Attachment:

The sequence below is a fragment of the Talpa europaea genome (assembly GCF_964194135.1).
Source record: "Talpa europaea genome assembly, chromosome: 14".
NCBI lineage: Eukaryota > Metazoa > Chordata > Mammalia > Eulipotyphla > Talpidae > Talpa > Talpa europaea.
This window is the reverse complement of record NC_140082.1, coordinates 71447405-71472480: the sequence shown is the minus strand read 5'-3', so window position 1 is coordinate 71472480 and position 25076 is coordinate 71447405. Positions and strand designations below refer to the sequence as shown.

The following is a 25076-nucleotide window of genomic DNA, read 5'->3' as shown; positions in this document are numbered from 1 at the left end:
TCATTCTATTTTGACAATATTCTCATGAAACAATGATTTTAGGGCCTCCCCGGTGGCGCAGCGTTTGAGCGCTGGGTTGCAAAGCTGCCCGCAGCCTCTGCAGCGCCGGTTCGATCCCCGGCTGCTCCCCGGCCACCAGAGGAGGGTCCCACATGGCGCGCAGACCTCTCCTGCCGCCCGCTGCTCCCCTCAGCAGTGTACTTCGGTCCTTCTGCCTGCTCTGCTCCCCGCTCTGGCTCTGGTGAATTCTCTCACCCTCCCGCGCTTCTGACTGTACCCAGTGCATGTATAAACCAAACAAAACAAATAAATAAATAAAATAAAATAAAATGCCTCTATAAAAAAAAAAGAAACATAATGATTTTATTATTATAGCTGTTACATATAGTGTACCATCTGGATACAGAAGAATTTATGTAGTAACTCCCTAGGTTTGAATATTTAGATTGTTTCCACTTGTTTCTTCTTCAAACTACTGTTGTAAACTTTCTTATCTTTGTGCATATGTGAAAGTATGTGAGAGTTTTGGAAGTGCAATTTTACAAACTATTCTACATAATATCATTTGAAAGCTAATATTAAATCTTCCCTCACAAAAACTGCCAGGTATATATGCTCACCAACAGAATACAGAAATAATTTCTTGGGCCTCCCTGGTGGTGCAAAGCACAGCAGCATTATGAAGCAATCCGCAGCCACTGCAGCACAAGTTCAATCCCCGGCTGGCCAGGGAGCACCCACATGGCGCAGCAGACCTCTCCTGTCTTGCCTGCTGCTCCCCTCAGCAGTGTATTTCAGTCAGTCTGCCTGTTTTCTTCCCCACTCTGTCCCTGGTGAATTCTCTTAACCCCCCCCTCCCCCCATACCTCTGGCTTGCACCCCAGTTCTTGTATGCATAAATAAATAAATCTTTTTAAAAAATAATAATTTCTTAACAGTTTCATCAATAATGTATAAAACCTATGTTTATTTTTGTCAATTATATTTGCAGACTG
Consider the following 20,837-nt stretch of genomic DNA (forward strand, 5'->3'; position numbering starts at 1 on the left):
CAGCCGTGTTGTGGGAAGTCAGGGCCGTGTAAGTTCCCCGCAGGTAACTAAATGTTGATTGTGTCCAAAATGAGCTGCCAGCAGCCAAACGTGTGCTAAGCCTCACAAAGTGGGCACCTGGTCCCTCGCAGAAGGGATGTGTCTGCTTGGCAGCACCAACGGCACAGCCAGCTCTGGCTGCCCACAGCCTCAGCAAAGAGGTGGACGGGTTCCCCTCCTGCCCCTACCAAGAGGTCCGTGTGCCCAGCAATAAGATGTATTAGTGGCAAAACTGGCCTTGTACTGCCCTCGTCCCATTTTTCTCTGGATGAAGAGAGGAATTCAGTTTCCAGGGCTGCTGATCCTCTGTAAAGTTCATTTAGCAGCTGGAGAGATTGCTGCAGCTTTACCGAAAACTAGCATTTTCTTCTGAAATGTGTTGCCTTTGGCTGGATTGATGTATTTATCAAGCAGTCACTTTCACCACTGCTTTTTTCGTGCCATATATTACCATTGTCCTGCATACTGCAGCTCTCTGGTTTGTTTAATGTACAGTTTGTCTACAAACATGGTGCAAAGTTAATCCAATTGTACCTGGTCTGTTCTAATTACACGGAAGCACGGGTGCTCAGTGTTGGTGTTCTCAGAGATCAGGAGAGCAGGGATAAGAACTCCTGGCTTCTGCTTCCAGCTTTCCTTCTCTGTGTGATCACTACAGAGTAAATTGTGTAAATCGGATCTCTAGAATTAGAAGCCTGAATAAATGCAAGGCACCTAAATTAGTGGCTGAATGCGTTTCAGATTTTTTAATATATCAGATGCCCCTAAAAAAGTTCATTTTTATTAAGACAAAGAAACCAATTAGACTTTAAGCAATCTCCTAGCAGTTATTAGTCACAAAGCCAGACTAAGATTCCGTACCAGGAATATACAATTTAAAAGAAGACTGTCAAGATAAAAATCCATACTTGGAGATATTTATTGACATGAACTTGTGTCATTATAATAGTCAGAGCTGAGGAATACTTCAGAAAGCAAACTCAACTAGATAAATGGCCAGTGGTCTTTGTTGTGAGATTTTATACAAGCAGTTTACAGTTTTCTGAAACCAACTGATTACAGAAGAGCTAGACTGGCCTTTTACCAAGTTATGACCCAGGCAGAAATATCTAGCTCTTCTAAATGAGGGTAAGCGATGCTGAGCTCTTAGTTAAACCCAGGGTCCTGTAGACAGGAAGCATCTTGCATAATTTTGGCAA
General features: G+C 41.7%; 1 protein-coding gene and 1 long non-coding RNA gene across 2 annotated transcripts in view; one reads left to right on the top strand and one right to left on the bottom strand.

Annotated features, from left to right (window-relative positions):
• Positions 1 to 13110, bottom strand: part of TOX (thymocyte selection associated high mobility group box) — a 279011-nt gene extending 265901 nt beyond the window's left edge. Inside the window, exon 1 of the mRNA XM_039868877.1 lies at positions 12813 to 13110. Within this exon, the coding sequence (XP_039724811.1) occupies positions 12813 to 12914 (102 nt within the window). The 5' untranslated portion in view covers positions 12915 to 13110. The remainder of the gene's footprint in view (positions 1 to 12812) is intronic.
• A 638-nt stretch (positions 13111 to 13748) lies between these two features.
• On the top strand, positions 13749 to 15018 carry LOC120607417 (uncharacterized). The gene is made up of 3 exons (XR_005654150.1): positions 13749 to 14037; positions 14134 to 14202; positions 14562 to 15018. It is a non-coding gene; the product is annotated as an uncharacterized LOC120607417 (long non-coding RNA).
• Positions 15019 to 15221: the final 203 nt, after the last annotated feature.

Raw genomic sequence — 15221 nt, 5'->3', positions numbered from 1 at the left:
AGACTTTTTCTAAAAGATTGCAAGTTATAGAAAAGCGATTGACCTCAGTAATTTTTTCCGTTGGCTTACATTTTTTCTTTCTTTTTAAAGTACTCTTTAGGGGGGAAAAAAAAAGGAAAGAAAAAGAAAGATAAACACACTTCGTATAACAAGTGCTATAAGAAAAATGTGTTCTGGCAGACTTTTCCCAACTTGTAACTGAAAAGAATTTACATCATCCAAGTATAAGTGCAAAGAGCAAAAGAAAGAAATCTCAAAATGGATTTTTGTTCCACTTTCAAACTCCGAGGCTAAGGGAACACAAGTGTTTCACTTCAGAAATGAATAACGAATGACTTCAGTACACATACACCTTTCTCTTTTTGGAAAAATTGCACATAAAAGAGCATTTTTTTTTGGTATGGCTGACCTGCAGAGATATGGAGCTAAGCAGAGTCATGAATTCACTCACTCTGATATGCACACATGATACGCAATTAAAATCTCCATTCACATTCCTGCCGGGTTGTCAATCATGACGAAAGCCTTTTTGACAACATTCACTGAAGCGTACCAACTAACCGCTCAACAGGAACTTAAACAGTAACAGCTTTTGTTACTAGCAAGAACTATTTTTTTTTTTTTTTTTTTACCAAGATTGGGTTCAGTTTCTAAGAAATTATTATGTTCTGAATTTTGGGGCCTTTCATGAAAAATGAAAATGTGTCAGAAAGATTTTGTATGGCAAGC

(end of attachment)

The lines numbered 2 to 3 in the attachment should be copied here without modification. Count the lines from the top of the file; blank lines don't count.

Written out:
Source record: "Talpa europaea genome assembly, chromosome: 14".
NCBI lineage: Eukaryota > Metazoa > Chordata > Mammalia > Eulipotyphla > Talpidae > Talpa > Talpa europaea.